[0.14, 0.62) 
0.480 
? 
after bbacd: 
[0.572, 0.620) 
0.048 

after interval test 
[0.144, 0.240) 
0.096 
10 
after interval test 
[0.288, 0.480) 
0.192 
0 
after interval test 
[0.576, 0.960) 
0.384 
0 
after interval test 
[0.152, 0.920) 
0.768 
1 
To send the next b, i.e. bb, since the previous width = 0.8  0.3 = 0.5, the new interval becomes [0.3 + 0.3 x 0.5, 0.3 + 0.8 x 0.5) = [0.45, 0.7). This time lower = 0.45 is in the second quarter but upper = 0.7 is in the third quarter, so the unknown bit ? is sent to the buffer, such that its value is to be determined later.
Note that since the range [0.45, 0.7) covers the second and third quarters, according to Figure 3.14, we have to shift both of them by a quarter (0.25) and then magnify by a factor of 2, i.e. the new interval is [(0.45  0.25) x 2, (0.7  0.25) x 2) = [0.4, 0.9) which has a width of 0.5. To code the next symbol a, the range becomes [0.4 + 0 x 0.5, 0.4 + 0.3 × 0.5) = [0.4, 0.55). Again since lower and upper are at the second and third quarters, the unknown ? is stored. According to Figure 3.14 both quarters are shifted by 0.25 and magnified by 2, [(0.4  0.25) × 2, (0.55  0.25) × 2) = [0.3, 0.6).
Again [0.3, 0.6) is in the second and third interval so another ? is stored. If we shift and magnify again [(0.3  0.25) × 2, (0.6  0.25) × 2) = [0.1, 0.7), which now lies in the first and third quarters, so nothing is sent if there is no scaling. Now if we code c, i.e. bbac, the interval becomes [0.1 + 0.8 × 0.6, 0.1 + 0.9 × 0.6) = [0.58, 0.64).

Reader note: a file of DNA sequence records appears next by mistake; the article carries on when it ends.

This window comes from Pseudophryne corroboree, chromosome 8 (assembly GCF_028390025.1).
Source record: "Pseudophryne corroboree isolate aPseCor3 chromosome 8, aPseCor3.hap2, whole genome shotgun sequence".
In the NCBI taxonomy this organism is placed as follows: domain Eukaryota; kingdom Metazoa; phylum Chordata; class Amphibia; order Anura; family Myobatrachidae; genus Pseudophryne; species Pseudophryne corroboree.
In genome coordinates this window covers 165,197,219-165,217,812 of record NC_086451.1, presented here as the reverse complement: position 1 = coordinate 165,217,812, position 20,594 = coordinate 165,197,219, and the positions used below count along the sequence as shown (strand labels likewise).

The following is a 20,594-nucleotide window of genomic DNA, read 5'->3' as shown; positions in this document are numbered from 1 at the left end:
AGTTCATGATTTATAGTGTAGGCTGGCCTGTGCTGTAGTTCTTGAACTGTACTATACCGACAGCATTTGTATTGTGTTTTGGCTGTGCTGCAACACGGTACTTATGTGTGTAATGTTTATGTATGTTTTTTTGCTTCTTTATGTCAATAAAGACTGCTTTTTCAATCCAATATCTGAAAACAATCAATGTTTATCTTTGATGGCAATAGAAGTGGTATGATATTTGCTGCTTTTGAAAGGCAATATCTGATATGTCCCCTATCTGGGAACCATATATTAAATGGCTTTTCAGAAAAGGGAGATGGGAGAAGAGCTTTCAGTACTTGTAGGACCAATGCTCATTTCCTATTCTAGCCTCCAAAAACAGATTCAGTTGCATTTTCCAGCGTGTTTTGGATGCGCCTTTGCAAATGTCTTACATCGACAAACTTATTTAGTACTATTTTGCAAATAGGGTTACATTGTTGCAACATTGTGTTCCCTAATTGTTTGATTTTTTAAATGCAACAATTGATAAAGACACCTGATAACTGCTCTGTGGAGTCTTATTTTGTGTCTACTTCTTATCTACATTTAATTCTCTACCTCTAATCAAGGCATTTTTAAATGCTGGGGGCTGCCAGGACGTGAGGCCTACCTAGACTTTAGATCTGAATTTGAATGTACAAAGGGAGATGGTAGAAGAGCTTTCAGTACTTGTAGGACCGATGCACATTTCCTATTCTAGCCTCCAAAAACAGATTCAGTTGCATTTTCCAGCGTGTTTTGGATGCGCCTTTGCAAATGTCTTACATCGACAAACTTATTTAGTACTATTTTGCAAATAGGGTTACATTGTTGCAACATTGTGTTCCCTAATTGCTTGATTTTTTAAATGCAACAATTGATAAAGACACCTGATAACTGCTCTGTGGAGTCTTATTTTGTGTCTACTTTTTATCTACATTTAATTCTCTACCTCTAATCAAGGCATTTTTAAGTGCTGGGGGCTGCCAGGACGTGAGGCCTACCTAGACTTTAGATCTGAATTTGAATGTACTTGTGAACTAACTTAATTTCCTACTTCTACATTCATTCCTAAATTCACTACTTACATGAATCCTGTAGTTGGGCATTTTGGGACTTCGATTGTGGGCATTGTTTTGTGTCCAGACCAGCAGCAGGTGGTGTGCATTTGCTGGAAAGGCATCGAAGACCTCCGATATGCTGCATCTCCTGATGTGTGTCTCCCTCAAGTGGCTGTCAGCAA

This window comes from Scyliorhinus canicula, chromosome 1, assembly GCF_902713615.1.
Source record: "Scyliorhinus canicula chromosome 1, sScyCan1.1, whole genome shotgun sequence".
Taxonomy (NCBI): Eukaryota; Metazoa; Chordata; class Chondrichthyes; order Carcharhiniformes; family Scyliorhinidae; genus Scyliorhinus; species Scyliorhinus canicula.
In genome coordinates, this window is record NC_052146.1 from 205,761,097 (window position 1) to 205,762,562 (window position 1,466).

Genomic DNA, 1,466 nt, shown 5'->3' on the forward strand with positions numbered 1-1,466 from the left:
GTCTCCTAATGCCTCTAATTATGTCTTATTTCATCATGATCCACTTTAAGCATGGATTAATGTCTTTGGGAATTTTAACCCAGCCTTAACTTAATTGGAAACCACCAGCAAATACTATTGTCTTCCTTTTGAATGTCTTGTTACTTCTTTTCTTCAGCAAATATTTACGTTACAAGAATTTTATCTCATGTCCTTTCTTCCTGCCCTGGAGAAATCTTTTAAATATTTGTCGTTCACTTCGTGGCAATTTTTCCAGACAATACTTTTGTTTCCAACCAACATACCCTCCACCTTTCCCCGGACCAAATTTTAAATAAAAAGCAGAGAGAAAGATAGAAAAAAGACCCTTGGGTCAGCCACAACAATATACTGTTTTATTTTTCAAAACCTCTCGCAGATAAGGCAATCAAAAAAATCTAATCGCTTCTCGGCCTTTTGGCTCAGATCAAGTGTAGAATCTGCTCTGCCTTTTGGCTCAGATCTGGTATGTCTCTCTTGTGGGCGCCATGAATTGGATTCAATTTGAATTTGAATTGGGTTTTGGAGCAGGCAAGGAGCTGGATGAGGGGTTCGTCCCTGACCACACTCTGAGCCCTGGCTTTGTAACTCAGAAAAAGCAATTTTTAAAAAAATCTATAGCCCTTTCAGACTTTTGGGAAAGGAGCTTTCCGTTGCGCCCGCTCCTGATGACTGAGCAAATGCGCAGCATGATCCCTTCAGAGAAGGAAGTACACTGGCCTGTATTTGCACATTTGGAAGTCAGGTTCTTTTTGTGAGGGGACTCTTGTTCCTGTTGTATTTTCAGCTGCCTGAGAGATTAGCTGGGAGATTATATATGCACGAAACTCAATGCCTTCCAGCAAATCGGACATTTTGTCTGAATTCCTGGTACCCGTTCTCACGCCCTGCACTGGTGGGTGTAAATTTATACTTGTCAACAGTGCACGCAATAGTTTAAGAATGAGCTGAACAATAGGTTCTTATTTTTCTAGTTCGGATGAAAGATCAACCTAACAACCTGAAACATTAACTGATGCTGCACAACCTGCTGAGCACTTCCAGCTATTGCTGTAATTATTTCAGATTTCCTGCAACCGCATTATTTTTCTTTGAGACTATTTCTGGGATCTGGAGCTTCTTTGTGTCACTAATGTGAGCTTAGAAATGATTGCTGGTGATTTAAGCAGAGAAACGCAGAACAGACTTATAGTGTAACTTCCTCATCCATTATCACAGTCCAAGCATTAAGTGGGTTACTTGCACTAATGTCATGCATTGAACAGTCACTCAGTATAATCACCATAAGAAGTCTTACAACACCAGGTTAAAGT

Now since [0.58, 0.64) is in the second half we send 1. We now go back and convert all ? to 000 complementary to 1. Thus we have sent 1000 so far. Note that bits belonging to ? are transmitted after finding a 1 or 0. Similarly, the subsequent symbols are coded and the final generated bit sequence becomes 1000010001. Table 3.8 shows this example in a tabular representation. A graphical representation is given in Figure 3.17.
Figure 3.17: Derivation of the binary bits for the given example
3.4.2.4 Adaptive arithmetic coding